Be Specific: Dirty Projectors frontman reflects on spoils of success, super-niceness of Solange
By Allison Stewart
It only took seven albums, but Brooklyn band Dirty Projectors became an overnight sensation with the release of its 2009 album "Bitte Orca" and its Mariah-Carey-goes-to-Williamsburg smash single "Stillness is the Move."
In the time since, the DPs have toured extensively and released the digital EP "Mount Wittenberg Orca," an experimental collaboration with Bjork. As the band prepares for its Tuesday night gig at the 9:30 Club, Click Track spoke with frontman Dave Longstreth about how success has changed his band. Or not.
How has touring changed for you since the album started to do well? Are the hotels nicer? Is there a better class of groupies?
The hotels are I guess the same? The groupies tend to speak four or five languages now.
And they all have advanced degrees from Barnard?
Yeah. Barnard or Brown. Not so much the smaller liberal arts colleges, but still very nice. And we don't stay at anything but Waldorf Astorias now. And they tend to be set in hills above the towns, so it's great for looking down on people.
What did you expect to happen when the album came out? You couldn't have expected it to do so well, or did you?
When you're making it, it's hard to tell because it's so internal. It's some weird figment of your imagination, and you have no idea what it's going to mean.
( Longstreth's thoughts on Solange and the band's creative future, after the jump. And check Click Track tomorrow for part two of this interview.)
Have you heard Solange's cover of "Stillness is the Move"?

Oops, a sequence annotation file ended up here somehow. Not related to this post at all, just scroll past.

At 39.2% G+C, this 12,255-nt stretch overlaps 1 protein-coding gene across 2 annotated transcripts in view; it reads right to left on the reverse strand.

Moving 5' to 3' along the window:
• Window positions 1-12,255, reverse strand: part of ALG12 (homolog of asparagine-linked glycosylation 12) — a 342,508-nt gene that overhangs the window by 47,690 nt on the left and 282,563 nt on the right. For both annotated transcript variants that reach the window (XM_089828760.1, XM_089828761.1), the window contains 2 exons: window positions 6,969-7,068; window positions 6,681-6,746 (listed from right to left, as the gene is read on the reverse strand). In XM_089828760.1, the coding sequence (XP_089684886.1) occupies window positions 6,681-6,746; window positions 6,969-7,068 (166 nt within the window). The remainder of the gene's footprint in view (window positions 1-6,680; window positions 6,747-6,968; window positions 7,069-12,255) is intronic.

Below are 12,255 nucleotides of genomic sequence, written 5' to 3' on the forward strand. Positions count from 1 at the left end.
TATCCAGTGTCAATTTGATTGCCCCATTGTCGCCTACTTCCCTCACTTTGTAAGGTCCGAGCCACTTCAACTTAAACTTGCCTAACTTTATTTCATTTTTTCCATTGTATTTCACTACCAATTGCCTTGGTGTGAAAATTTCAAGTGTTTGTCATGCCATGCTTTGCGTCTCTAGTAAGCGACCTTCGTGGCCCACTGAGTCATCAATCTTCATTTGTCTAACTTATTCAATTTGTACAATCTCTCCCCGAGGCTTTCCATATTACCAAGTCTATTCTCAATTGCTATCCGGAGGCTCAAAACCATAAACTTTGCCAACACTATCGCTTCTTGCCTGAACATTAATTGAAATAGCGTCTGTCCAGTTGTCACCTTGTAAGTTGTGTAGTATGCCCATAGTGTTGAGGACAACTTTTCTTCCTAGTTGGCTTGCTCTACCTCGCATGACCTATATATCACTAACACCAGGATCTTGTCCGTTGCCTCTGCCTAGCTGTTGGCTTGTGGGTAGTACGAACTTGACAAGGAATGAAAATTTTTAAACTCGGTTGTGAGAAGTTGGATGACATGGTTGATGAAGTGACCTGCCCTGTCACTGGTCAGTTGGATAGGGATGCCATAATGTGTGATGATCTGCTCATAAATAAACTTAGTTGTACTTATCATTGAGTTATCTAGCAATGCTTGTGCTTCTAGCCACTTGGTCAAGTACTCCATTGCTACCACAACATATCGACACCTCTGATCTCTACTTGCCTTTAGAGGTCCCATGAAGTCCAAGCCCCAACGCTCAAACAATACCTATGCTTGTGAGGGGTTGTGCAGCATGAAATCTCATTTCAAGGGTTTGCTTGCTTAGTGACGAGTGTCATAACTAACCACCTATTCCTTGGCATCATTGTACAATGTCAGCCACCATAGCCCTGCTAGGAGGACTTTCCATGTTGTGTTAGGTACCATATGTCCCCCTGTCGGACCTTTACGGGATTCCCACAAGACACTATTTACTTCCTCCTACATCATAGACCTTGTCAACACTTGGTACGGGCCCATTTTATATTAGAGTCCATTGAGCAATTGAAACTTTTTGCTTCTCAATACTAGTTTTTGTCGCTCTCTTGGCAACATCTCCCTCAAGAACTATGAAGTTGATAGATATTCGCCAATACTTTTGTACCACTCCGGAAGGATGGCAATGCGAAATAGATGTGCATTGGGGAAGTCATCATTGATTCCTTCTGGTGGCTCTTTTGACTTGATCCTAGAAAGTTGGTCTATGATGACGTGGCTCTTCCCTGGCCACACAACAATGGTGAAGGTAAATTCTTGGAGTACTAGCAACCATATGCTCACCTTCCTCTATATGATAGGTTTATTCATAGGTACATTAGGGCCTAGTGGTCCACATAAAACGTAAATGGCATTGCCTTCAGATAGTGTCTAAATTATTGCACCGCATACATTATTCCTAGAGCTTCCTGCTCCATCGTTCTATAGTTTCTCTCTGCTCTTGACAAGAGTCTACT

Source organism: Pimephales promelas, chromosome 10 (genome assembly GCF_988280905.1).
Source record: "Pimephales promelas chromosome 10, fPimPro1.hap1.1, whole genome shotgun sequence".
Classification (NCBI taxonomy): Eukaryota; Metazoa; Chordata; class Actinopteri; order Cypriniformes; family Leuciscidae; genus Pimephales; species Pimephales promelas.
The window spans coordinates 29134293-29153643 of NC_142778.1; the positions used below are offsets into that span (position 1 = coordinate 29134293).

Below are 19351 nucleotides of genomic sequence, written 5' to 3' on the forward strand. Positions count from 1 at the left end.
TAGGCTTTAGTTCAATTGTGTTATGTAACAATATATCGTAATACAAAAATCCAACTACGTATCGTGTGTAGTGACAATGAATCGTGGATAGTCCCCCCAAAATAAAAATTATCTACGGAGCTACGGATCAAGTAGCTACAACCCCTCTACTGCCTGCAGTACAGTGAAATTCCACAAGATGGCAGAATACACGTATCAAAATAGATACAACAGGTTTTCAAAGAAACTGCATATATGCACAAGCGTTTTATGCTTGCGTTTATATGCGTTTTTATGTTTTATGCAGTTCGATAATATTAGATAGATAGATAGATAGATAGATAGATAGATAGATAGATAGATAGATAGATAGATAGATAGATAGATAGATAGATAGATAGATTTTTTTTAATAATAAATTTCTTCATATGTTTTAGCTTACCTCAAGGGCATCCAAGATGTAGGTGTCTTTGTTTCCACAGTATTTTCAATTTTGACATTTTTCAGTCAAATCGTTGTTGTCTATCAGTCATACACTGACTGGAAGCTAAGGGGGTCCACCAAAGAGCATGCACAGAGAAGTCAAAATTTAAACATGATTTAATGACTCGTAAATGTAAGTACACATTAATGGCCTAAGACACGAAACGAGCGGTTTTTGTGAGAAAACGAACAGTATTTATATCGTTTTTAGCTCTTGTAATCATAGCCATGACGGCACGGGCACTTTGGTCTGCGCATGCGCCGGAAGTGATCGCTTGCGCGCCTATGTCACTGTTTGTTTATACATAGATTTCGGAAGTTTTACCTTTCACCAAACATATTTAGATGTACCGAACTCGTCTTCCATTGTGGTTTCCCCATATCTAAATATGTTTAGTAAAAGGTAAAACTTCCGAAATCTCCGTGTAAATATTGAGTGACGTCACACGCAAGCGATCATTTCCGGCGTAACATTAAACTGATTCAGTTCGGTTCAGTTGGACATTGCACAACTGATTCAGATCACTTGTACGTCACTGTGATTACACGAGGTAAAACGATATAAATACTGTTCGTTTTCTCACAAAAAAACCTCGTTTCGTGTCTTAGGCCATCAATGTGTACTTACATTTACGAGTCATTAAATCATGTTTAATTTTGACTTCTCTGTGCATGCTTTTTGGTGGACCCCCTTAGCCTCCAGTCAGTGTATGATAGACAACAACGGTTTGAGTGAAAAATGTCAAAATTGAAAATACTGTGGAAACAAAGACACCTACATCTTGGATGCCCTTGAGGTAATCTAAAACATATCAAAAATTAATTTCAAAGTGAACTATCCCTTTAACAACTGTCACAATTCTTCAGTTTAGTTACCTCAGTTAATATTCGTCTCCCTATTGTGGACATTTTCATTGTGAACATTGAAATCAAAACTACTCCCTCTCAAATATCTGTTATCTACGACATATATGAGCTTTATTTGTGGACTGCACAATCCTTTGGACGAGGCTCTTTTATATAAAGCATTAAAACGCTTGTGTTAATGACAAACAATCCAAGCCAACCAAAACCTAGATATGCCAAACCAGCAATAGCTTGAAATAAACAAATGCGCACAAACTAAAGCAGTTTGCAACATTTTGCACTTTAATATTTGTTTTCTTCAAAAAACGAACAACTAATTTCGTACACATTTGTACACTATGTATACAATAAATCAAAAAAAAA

Yeah, I have. It's awesome. I think her version is great. And Solange is a super nice lady. We actually played a show with her back in February, and we medley-d her version into our version.
Whatever happened to "Temecula Sunrise" [a promised "Bitte Orca" companion EP slated for release last year]?
Oh…you mean the EP? I think it came out in Europe. We've kind of done other [stuff] since then. I think we came up with ["Mount Wittenberg Orca"] instead. And preparing "Wittenberg" was way more exciting than preparing some supplemental material for an album that had already come out. In my opinion. And the song that was going to be on that EP ["Ascending Melody"] we actually just gave away.
So where do you go from here, now that you've had a hit? Does that make you want to run really far away from it, or go in the same direction?
It would be great to do both at the same time. Run in the opposite direction, and run toward it. And I don't know how to do that… I'm psyched to go out into the clubs and be back in America [after touring Europe]. After that, it'll just kind of be lights out, making the album time.
(Check Click Track tomorrow for part two of this interview.)
September 1, 2010; 2:00 PM ET
Categories: Be specific | Tags: Dirty Projectors
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